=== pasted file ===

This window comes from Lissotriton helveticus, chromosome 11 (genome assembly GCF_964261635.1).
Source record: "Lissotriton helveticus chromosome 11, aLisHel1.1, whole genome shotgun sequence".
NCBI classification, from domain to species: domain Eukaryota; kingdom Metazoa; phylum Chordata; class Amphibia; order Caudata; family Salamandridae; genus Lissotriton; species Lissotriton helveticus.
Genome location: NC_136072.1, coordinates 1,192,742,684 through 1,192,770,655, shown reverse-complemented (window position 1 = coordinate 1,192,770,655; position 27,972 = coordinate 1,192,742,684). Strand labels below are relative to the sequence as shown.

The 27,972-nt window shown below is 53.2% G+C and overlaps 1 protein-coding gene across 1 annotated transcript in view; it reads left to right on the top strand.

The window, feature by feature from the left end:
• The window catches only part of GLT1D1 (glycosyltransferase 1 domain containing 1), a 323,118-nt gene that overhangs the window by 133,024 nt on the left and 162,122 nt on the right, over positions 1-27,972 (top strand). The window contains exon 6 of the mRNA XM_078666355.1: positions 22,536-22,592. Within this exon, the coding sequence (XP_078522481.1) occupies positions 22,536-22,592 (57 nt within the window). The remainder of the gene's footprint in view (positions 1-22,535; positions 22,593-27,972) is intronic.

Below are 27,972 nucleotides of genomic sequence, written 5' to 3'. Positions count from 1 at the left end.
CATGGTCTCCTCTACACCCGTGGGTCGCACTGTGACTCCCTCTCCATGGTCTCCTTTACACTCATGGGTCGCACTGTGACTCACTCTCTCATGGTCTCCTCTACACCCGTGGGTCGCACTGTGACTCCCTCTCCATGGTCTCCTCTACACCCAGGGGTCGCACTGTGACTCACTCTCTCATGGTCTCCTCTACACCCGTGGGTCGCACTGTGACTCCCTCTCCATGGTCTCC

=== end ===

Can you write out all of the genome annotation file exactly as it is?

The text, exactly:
This window comes from Lissotriton helveticus, chromosome 11 (genome assembly GCF_964261635.1).
Source record: "Lissotriton helveticus chromosome 11, aLisHel1.1, whole genome shotgun sequence".
NCBI classification, from domain to species: domain Eukaryota; kingdom Metazoa; phylum Chordata; class Amphibia; order Caudata; family Salamandridae; genus Lissotriton; species Lissotriton helveticus.
Genome location: NC_136072.1, coordinates 1,192,742,684 through 1,192,770,655, shown reverse-complemented (window position 1 = coordinate 1,192,770,655; position 27,972 = coordinate 1,192,742,684). Strand labels below are relative to the sequence as shown.

The 27,972-nt window shown below is 53.2% G+C and overlaps 1 protein-coding gene across 1 annotated transcript in view; it reads left to right on the top strand.

The window, feature by feature from the left end:
• The window catches only part of GLT1D1 (glycosyltransferase 1 domain containing 1), a 323,118-nt gene that overhangs the window by 133,024 nt on the left and 162,122 nt on the right, over positions 1-27,972 (top strand). The window contains exon 6 of the mRNA XM_078666355.1: positions 22,536-22,592. Within this exon, the coding sequence (XP_078522481.1) occupies positions 22,536-22,592 (57 nt within the window). The remainder of the gene's footprint in view (positions 1-22,535; positions 22,593-27,972) is intronic.

Below are 27,972 nucleotides of genomic sequence, written 5' to 3'. Positions count from 1 at the left end.
CATGGTCTCCTCTACACCCGTGGGTCGCACTGTGACTCCCTCTCCATGGTCTCCTTTACACTCATGGGTCGCACTGTGACTCACTCTCTCATGGTCTCCTCTACACCCGTGGGTCGCACTGTGACTCCCTCTCCATGGTCTCCTCTACACCCAGGGGTCGCACTGTGACTCACTCTCTCATGGTCTCCTCTACACCCGTGGGTCGCACTGTGACTCCCTCTCCATGGTCTCC